Principles of Mammalian Cell Culture Process Scale‑up

Mammalian cell culture has developed over time to become the primary technology for the manufacture of monoclonal antibodies and recombinant protein therapeutics. Highly productive cell lines, high titers (5 to 10 g/L), established manufacturing platforms, development of chemically-defined media, and availability of bioreactors at a range of production scales are benefits of using this technology. However, the scale-up of cell culture processes from lab scale (1 to 10 L) to production scale (1 to 15 kL) remains a key challenge for many manufacturers. To successfully scale-up a process, numerous cell culture parameters, and the methods to control them across scales, must be considered, including pH, temperature, dissolved oxygen, carbon dioxide, osmolality, mixing times, gas transfer, and shear stress.

The BioProcess Technology Group within BDO has direct experience in cell culture scale-up and a broad perspective gained from helping numerous clients with this challenge. Here, we provide an overview of our approach to ensuring success when scaling up cell culture processes, the same principles of which can be applied when transferring processes between different types of bioreactors at the same manufacturing scale. The approach involves evaluating and optimizing bioreactor scaling parameters, process control, and gassing strategies.

Bioreactor Scaling Parameters

A key objective of any cell culture scale-up effort is to ensure that the process generates the desired product at a similar titer and of similar quality across scales. This is achieved primarily by ensuring that the cells experience similar environmental conditions (nutrients, pH, dissolved oxygen, carbon dioxide, osmolality profiles, shear stress) at each scale, while maintaining bioreactor homogeneity through mixing (agitation). In practice, this requires carefully determining the appropriate bioreactor operating conditions and process control strategies to provide the same environmental conditions for the cells at each scale.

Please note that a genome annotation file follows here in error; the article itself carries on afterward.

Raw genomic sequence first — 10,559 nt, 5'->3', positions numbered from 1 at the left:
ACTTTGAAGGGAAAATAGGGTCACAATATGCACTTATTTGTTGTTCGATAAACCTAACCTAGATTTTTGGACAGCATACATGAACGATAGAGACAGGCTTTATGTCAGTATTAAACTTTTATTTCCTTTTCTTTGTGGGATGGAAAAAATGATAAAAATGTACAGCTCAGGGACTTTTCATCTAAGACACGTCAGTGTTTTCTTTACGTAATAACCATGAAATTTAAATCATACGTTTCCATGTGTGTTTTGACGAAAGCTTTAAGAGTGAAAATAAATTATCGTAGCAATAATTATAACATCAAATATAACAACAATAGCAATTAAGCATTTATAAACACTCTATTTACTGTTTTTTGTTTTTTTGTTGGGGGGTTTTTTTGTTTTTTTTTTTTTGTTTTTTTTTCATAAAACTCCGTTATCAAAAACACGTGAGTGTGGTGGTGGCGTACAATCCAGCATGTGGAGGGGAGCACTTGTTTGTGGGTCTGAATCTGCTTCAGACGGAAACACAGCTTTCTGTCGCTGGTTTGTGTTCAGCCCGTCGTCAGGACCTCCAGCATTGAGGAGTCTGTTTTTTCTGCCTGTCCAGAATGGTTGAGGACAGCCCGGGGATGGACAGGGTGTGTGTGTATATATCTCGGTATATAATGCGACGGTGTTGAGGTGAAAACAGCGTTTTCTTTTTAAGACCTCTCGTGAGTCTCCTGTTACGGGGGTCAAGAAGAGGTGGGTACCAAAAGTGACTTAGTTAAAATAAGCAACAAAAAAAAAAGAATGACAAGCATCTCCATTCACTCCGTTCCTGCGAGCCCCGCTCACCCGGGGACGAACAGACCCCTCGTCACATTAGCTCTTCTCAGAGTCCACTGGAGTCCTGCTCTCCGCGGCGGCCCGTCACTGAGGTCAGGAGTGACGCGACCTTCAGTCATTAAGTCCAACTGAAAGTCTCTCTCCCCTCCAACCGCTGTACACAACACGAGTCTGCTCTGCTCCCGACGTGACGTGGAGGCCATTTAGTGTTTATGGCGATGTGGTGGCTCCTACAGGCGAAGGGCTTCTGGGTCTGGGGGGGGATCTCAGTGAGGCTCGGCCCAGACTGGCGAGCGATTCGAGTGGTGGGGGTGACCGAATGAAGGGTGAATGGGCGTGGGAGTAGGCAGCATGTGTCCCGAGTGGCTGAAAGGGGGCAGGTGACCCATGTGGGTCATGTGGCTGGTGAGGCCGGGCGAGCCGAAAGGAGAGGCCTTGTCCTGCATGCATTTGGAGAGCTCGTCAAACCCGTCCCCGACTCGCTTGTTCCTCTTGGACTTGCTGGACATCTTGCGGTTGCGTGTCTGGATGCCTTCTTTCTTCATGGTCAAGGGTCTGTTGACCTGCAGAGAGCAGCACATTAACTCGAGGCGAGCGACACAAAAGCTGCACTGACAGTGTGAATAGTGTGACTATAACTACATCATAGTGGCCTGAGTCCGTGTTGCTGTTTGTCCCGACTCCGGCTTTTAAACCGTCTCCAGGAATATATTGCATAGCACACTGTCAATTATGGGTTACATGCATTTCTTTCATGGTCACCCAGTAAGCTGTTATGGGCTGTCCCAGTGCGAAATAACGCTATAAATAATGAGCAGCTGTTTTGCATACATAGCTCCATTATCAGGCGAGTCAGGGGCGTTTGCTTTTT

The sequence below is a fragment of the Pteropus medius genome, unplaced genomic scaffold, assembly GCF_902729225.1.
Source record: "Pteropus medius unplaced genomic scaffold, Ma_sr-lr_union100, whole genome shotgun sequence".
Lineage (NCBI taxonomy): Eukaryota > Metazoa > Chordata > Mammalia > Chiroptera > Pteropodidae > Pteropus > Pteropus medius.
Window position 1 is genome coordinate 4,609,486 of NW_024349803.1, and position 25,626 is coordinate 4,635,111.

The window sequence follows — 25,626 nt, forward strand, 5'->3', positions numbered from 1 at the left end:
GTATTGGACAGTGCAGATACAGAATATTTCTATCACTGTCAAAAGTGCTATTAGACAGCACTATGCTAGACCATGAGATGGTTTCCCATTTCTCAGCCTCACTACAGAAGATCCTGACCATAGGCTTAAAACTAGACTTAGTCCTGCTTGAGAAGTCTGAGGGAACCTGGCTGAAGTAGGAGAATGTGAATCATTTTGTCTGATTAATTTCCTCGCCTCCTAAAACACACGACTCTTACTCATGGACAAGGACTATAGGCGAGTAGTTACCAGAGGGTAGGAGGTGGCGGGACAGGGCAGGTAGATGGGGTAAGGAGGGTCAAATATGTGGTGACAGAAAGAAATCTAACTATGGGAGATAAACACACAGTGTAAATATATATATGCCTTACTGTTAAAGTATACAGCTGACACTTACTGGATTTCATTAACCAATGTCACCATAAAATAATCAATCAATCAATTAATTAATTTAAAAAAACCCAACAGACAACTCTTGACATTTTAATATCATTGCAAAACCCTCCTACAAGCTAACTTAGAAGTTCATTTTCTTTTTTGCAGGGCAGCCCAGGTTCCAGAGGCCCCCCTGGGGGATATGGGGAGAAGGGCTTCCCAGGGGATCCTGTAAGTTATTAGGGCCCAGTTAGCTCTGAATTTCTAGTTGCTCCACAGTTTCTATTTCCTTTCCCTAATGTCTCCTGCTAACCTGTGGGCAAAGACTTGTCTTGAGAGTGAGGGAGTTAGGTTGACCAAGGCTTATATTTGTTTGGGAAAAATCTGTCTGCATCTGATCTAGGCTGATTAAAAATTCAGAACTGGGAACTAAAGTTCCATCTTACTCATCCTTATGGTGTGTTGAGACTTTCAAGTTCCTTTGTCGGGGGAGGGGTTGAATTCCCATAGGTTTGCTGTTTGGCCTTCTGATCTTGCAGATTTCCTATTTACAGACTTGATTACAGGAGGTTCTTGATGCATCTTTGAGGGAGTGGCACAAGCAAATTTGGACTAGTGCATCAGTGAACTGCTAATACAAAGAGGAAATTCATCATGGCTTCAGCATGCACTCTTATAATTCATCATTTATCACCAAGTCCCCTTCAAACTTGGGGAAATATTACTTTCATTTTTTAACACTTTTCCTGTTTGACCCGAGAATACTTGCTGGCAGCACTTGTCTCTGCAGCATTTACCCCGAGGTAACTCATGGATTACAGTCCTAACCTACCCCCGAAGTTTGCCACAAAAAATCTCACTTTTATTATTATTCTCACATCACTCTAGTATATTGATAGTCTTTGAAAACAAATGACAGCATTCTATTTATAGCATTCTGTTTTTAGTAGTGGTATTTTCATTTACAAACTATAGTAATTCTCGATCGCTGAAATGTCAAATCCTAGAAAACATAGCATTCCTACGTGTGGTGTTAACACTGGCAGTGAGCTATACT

As bioreactor scale increases, agitation and gas sparging rates must also increase to ensure the maintenance of bioreactor homogeneity as well as dissolved oxygen and carbon dioxide concentrations. Traditionally, parameters such as impeller tip speed, gas flow rate (VVM), power per volume (P/V), and mass transfer coefficient (kLa) have been used to determine appropriate conditions for bioreactor mixing and gas sparging.

  • Tip speed is, as its name implies, the speed of the impeller tip. This is the point of maximum shear created by the impeller and a potential locale for cell lysis to occur in the liquid phase.
  • VVM is the gas flow rate per bioreactor volume. Generally, doubling the volume of the bioreactor requires doubling the gas flow.
  • P/V (Power per volume) reflects the power per volume (Watts/m3) supplied to the culture through agitation. P/V is generally predictive of shear stress caused by agitation, and the agitation rate is usually set close to the maximum tolerable limit of P/V of the cells to ensure adequate mixing across scales, thereby avoiding pH and/or nutrient gradients.
  • kLreflects the dynamic response of a gas (O2 or CO2) to changes in bioreactor conditions (e.g., gas flow rate and agitation). kLa is either experimentally determined or fit to an empirical equation that is dependent on the P/V and gas flow rate (see Table 1.). Higher kLa values are generally required for cultures with high oxygen demand and can be achieved by increasing P/V or by micro-sparging.

Bioreactor Process Control